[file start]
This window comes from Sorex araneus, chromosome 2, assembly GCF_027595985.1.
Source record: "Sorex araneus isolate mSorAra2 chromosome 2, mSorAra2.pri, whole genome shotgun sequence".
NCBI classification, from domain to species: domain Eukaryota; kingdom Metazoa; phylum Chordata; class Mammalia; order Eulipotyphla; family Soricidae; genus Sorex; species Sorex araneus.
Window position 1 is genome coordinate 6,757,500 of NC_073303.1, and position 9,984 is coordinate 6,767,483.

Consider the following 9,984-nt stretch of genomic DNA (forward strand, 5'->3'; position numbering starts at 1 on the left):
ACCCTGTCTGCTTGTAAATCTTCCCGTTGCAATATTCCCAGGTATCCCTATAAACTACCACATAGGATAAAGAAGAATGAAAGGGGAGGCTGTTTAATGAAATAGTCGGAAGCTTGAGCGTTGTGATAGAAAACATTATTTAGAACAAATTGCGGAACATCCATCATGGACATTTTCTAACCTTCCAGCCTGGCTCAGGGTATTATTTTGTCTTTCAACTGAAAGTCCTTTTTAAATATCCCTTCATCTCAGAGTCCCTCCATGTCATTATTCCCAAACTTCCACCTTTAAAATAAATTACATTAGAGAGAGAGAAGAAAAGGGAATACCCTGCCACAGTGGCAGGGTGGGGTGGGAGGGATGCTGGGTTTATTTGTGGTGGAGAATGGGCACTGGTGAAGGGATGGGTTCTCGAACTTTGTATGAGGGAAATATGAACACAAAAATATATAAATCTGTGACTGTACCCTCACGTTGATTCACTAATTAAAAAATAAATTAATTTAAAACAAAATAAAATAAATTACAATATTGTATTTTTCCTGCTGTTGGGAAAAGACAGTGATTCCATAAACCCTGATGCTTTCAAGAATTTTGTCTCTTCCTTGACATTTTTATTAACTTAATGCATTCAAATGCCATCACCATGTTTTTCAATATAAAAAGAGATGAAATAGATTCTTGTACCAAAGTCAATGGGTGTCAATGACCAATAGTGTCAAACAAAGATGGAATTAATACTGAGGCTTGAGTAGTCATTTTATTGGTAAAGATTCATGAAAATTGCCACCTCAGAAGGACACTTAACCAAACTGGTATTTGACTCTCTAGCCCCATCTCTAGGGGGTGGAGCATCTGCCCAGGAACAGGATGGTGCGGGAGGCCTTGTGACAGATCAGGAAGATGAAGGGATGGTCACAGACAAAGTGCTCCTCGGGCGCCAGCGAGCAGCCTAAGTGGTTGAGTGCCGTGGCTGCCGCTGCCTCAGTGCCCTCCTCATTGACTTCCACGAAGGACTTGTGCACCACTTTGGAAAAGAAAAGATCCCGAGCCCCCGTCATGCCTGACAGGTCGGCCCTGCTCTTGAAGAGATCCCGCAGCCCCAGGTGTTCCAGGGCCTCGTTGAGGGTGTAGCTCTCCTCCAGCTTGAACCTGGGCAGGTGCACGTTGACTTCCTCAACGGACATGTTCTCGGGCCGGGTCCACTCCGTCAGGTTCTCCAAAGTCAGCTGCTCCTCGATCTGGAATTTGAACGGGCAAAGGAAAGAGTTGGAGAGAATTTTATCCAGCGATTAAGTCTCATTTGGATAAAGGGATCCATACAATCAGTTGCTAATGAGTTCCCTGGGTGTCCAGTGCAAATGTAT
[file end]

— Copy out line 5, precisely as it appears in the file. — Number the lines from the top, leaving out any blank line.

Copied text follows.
Consider the following 9,984-nt stretch of genomic DNA (forward strand, 5'->3'; position numbering starts at 1 on the left):